Political Foresight for Near Future Agenda-Setting

Continuing the DwD exploration of policy futures, in April we explored probable and desired near future political landscapes facing Toronto and Ontario in the impending election. As with the 2017 DwD series on a People’s Design Brief for Canadian foreign policy, we hosted a dialogue to co-create new narratives for an emerging political concern. In hosting a dialogue, our aim is to frame the issues from a citizen perspective and to explore possible actions and positions with the potential to advise agendas with alternative policy options, using creative foresight to play with various proposals, horizons, and attitudes for political change.

The session was structured to explore several questions of potential interest.

  • How might we as citizens drive policy proposals forward by engaging others citizens in our possibilities?
  • How might we create the conditions for meaningful, multi-level political dialogue in a world fragmented by social media filters and tunnels?
  • Can we co-create understanding together at the speed of trust?
  • If there is a Doug Ford populist era in our near future, how do we prepare ourselves to thrive with change?

While we had several civil servants in the room, we did not have experienced politicians – mainly activists and innovators. I understand it can be challenging for any truly mixed group of participants to explore their ideas and preferences for political agendas, for issues of choice. A key skill we discussed, but did not practice directly, is that of crafting polemics, or personal arguments reasoned from one’s values and individual observations. I submit that these positions, expressed in public participation events with authenticity, are our most powerful political tools.

With issues ranging from regional climate change planning, indigenous land restoration, mental health support, anti-war, or national economic policies, the personally-held vision for action can be heard as strong as position statements espoused by politicians and vested interests, because as citizens we influence and affect other people “like us.” Yet we rarely work on honing these ideas in earnest in preparation for sincere action. Therefore we might say the value proposition for the DwD session was to open up our capacity for engaging in craft politics to propose agendas in our local and regional change contexts.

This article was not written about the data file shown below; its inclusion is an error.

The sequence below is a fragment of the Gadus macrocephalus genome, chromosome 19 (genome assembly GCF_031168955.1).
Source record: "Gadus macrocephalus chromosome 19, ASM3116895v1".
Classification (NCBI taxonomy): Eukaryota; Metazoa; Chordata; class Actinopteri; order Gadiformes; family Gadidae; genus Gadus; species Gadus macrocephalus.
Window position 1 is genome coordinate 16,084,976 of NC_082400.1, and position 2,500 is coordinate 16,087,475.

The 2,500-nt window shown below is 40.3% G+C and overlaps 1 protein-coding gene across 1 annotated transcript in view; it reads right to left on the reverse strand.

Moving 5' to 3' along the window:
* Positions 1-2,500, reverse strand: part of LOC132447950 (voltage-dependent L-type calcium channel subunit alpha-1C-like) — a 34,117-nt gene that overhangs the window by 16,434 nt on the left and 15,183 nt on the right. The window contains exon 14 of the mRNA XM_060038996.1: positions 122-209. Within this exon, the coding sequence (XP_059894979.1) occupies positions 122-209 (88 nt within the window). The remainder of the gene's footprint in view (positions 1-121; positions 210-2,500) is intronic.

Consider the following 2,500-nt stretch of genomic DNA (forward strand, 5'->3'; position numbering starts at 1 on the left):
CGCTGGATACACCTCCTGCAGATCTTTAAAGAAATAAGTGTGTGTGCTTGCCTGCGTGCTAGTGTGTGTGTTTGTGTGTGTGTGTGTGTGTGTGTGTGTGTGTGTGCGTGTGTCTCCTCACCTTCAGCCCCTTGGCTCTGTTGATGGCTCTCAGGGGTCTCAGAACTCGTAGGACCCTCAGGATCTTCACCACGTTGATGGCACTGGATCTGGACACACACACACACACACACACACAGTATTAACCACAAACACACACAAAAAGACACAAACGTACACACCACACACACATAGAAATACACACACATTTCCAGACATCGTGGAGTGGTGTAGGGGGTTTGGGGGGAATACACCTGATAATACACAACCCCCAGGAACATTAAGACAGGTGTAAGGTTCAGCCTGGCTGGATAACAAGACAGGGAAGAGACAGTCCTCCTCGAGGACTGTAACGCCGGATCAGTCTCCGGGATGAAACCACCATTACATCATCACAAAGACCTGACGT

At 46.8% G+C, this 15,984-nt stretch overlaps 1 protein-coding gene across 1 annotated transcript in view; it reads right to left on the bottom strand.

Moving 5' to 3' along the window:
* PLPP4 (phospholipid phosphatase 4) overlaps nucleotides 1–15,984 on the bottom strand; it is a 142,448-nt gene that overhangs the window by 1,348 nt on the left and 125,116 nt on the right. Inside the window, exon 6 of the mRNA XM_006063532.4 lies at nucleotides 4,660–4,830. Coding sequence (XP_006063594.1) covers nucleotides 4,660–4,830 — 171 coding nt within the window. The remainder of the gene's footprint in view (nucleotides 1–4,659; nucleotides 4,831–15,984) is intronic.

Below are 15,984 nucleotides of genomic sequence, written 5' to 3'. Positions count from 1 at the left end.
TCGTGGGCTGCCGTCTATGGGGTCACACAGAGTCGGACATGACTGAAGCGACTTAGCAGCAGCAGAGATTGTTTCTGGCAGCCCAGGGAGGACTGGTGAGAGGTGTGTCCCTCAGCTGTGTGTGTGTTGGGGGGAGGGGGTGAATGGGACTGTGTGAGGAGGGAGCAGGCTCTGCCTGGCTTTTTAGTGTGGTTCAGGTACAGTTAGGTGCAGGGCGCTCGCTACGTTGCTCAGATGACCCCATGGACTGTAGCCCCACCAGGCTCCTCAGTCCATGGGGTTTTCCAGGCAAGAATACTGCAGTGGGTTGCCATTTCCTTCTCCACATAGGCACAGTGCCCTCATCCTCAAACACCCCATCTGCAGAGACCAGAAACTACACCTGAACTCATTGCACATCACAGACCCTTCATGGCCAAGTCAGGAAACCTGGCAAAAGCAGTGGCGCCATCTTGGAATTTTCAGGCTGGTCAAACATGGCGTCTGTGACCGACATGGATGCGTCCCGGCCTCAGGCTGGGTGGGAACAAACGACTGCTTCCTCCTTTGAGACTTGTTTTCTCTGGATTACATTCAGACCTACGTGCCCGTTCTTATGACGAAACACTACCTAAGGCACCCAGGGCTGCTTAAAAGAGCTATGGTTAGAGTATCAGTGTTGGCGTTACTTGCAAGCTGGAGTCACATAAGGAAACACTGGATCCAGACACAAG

What is the meaning of “craft politics?” If retail politics are when politicians cruise community events and mix it up with the people they represent, in personal face to face interactions, then craft politics proposes a home brew, hand-made movement starting with local concerns, a problem or agenda that you, personally, authentically want to address. If you believe you have skin in the game (as for real, c.f. Taleb) and can be a committed first mover for change, your fresh voice can make all the difference.

This is what Flores, Dreyfus and Spinoza advocate in Disclosing New Worlds, their 20 year old book on democratic action as interpretive speaking. They demonstrate how democratic action is a type of entrepreneurship, wherein committed participants in society (SITG) pick up on anomalies and disharmonies in experience – and then create new articulations of possibility, in conversations of possibility, that prompt people to action. They talk about “retrieve a sensitivity to our history-making skills, and a sensitivity to details, but in particular, to disharmonies and anomalies.” That we develop skills for these speech acts and thereby develop a style for action. We are at our best, they say, when “we become sensitive to anomalies that enable us to change the style of our culture”

Thanks to Patricia K again for sketching the conversation in the opening dialogue. Several trends and themes were discussed:

  • What is an agenda and who decides its force in policy?
  • How are agendas formed? Do we have the power to influence the proposals that promote a policy platform?
  • If agenda-setting is behind the scenes, how do we bring it into visibility?
  • How might we participate in political worlds with authenticity?
  • Is there a craft to craft politics? What are the key skills and roles?
  • What’s the role of foresight in crafting visions for agendas?

Thing From the Future
The Thing From the Future card game provokes dialogue about the possibility, prevalence, and meaning of possible futures. We used the new (beta) version from the Situation Lab, thanks to our friend former SFI professor Stuart Candy – who heard of the DwD on his list and provided us an advance copy of the new deck.  The idea of The Thing From the Future is that we are creating an object from a period in the future where a situation has emerged, through an object with a purpose or representation of that future, in a context that has meaning for our future choice-making. We were among the first to use the new deck (seen below) that constructs a brief narratives by random cards thrown from a round of hands played from a set of 10 each.

Groups of 3-4 worked at tables to construct Things from the Future using the cards to relate them to an outcome – to some extent – of a political agenda. As shown here, one table formed (without gaming it) a narrative of “There is a Scary Future where a Weapon is related to Artificial Intelligence.” While every table discussed their constructs, this issue elicited a good 15 minutes of discussion – which may be unbalanced in dialogue, but the emergence of such hot encounters in the apparently random card throws is kind of the purpose. Across the tables we also saw constructs like the one below, where “In a Mundane future there is an App related to Climate Change.” Which is highly probable, and rather sad.